Chinese tea caddies found on window ledge bring $200,000

Auction Man

Auction Man

2017-03-13 11:59:46

A pair of Chinese tea caddies has sold for more than $200,000 in the U.K, after being valued at just $1,200.

The porcelain tea caddies were discovered by an expert from West Sussex auction house Toovey's during a routine valuation visit.

According to reports, the owner had no idea that the caddies held any value, and they had spent the past 40 years sat undisturbed on a window ledge in a family home.

The famille rose enamelled porcelain caddies were made by the Imperial kilns of the Qing Dynasty, which produced some of the most beautiful porcelain works in Chinese history.

Although the rectangular shape of the caddies was most often associated with items made for the export market, the decoration of blossoming branches, flowering stems, lotus flowers and scrolling tendrils was typically Chinese in taste, making them a rare find.

(Image: Toovey

(Image: Toovey's)

Despite having no specific markings which officially  identified them as Qing Dynasty pieces, the style and design were enough for the auction house to value them at around £1,000 ($1,200), a slightly low estimate due to minor damage and their missing covers.

However, as soon as the caddies hit the auction block a bidding war ensued, and it became clear that the original valuation was more than a little conservative.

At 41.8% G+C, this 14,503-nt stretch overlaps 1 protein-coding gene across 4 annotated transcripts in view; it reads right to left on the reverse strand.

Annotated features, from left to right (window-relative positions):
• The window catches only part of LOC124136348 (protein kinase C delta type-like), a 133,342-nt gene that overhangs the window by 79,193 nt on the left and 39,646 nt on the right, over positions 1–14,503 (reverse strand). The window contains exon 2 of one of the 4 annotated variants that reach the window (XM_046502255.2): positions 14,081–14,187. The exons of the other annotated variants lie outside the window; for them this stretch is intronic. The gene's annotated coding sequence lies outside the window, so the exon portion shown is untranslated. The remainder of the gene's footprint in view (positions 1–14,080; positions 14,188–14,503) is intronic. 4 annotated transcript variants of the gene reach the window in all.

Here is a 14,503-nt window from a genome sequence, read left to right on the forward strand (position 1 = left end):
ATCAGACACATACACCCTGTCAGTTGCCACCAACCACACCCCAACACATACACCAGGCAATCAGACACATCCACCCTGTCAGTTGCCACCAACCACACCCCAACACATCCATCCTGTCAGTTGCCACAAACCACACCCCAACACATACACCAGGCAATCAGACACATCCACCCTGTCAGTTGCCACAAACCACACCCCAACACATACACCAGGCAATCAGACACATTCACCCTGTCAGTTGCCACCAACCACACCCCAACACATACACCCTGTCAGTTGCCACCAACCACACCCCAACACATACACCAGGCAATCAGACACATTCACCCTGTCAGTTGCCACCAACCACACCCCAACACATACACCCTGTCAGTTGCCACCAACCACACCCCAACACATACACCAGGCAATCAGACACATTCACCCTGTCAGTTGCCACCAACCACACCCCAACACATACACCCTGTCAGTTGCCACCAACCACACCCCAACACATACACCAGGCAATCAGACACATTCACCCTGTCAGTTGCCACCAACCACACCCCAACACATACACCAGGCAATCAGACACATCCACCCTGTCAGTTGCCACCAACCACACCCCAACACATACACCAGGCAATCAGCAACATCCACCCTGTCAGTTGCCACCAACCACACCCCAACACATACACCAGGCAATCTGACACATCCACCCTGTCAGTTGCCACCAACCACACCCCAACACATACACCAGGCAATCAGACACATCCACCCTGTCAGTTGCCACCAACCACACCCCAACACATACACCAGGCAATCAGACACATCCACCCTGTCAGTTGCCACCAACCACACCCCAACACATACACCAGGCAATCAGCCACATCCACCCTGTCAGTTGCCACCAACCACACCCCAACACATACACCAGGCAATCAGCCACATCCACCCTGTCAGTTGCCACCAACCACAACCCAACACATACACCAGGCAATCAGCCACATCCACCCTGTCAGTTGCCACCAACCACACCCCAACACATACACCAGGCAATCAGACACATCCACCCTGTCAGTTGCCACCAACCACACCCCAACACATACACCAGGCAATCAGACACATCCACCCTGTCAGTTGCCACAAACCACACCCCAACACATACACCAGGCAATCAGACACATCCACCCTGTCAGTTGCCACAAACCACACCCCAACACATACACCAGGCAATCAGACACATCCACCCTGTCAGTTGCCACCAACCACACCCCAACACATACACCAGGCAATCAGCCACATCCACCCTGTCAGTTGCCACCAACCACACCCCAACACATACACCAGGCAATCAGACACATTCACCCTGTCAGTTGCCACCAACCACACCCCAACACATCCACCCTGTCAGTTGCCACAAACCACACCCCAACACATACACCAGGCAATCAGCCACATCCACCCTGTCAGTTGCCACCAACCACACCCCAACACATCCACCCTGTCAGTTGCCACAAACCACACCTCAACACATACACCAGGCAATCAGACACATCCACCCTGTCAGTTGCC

As bids flew in from collectors in the Far East – none of whom had even viewed the caddies up close -  the price soared to a remarkable final total of £165,000 ($201,500).
The caddies are the latest in a long line of rare and highly valuable Chinese porcelain works discovered in ordinary British homes.

Just last week a 16th century Ming Dynasty vase was sold at Fellows Auctioneers in Birmingham for more than $1 million – having initially been described as a modern-day copy worth around $1,500.

And 2016 saw equally remarkable sales, as a 200-year-old Chinese hat stand bought as a table lamp in the 1950s sold for more than $720,000; and an 18th century vase sold for 862,186, after it had spent years being used as a doorstop.

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